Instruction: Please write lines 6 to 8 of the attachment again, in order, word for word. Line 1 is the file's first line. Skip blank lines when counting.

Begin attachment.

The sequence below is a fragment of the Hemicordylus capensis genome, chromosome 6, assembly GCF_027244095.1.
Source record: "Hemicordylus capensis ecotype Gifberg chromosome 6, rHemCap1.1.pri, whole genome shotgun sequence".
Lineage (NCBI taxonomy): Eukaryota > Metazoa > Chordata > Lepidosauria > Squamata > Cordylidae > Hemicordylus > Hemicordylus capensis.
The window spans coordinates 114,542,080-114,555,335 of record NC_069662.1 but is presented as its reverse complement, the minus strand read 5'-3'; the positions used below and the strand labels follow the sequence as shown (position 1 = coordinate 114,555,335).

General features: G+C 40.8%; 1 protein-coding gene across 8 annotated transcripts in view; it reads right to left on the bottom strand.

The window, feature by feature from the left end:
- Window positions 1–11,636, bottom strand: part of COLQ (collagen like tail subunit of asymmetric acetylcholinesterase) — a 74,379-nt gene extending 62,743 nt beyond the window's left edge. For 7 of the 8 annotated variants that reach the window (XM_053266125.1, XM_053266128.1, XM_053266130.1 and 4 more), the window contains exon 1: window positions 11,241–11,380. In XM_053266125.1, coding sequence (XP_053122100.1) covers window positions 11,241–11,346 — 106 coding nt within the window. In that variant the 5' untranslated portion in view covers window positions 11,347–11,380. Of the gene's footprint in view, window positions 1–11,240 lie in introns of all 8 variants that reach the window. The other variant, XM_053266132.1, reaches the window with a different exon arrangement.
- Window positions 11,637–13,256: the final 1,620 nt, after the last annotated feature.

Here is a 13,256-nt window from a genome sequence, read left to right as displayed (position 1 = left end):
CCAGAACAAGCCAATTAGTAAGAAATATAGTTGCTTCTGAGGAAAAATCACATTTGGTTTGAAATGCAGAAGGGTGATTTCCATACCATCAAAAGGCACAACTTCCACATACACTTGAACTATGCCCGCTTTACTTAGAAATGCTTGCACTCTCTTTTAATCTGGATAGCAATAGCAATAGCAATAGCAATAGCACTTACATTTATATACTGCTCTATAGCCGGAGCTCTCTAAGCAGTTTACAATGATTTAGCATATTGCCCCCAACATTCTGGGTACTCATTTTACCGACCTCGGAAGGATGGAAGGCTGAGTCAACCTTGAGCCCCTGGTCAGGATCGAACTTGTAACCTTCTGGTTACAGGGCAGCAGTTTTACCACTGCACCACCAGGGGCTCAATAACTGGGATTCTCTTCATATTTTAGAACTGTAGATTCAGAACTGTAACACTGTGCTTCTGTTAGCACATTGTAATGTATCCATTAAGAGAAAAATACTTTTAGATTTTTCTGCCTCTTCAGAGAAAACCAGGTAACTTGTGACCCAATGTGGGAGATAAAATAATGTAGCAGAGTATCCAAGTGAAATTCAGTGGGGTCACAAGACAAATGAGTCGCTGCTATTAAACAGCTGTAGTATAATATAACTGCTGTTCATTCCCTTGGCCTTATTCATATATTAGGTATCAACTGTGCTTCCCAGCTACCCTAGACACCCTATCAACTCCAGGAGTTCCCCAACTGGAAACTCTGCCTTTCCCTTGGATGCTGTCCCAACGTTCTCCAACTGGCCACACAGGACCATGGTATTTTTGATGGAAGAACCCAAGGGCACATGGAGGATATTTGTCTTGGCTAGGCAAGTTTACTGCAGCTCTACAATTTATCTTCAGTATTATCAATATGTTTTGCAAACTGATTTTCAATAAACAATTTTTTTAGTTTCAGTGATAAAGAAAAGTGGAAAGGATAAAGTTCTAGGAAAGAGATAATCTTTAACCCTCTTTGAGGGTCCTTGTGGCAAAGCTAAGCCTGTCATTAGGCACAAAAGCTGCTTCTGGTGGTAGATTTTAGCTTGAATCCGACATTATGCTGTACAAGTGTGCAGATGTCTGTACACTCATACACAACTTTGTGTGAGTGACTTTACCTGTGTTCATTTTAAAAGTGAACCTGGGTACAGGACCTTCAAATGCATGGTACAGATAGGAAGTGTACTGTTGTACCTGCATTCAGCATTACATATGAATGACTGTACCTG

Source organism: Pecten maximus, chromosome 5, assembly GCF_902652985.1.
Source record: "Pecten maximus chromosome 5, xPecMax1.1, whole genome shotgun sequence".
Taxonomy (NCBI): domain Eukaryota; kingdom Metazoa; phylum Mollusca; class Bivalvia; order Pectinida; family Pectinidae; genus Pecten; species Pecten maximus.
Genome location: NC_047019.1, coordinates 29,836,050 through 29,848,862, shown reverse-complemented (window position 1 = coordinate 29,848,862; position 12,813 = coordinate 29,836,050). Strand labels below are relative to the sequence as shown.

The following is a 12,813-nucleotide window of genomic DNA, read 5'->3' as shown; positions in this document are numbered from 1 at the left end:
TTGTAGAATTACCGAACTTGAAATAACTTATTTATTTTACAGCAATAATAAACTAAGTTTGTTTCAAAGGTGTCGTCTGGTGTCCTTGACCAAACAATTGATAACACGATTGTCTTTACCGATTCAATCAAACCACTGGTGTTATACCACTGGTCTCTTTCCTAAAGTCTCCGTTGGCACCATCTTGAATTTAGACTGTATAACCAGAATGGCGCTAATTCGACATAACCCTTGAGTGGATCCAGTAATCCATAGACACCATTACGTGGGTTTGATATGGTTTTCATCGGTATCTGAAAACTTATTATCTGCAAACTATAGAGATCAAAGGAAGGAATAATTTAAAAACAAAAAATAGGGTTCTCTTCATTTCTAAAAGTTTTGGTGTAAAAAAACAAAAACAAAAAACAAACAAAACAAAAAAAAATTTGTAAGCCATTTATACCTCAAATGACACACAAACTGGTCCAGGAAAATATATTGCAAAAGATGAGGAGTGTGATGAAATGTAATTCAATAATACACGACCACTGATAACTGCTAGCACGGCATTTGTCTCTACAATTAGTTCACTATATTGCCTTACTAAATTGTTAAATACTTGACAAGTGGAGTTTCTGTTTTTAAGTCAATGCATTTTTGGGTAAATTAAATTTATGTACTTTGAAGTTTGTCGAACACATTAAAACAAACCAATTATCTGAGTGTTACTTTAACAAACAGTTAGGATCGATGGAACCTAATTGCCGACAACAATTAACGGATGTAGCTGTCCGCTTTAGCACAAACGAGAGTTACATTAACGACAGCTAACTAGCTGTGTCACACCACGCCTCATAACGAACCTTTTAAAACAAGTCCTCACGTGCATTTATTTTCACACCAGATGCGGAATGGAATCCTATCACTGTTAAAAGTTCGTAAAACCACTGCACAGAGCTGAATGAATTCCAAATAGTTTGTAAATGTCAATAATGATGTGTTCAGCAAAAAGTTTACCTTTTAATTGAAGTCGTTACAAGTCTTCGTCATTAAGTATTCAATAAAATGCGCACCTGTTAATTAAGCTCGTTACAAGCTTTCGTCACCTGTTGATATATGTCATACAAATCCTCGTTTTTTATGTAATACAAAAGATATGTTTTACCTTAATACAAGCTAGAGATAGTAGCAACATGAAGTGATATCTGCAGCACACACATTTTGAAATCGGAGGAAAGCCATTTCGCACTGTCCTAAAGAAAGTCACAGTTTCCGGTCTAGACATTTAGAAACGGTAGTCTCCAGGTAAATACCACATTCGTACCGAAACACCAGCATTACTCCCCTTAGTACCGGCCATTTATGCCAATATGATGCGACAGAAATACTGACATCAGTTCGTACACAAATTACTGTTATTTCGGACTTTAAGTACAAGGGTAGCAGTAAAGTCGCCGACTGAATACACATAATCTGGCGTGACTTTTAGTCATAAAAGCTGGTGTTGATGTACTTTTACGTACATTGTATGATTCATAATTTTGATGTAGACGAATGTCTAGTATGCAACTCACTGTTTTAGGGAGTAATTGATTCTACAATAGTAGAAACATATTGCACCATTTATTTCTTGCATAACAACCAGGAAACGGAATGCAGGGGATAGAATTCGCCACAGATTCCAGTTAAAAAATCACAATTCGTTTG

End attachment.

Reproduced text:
The window, feature by feature from the left end:
- Window positions 1–11,636, bottom strand: part of COLQ (collagen like tail subunit of asymmetric acetylcholinesterase) — a 74,379-nt gene extending 62,743 nt beyond the window's left edge. For 7 of the 8 annotated variants that reach the window (XM_053266125.1, XM_053266128.1, XM_053266130.1 and 4 more), the window contains exon 1: window positions 11,241–11,380. In XM_053266125.1, coding sequence (XP_053122100.1) covers window positions 11,241–11,346 — 106 coding nt within the window. In that variant the 5' untranslated portion in view covers window positions 11,347–11,380. Of the gene's footprint in view, window positions 1–11,240 lie in introns of all 8 variants that reach the window. The other variant, XM_053266132.1, reaches the window with a different exon arrangement.
- Window positions 11,637–13,256: the final 1,620 nt, after the last annotated feature.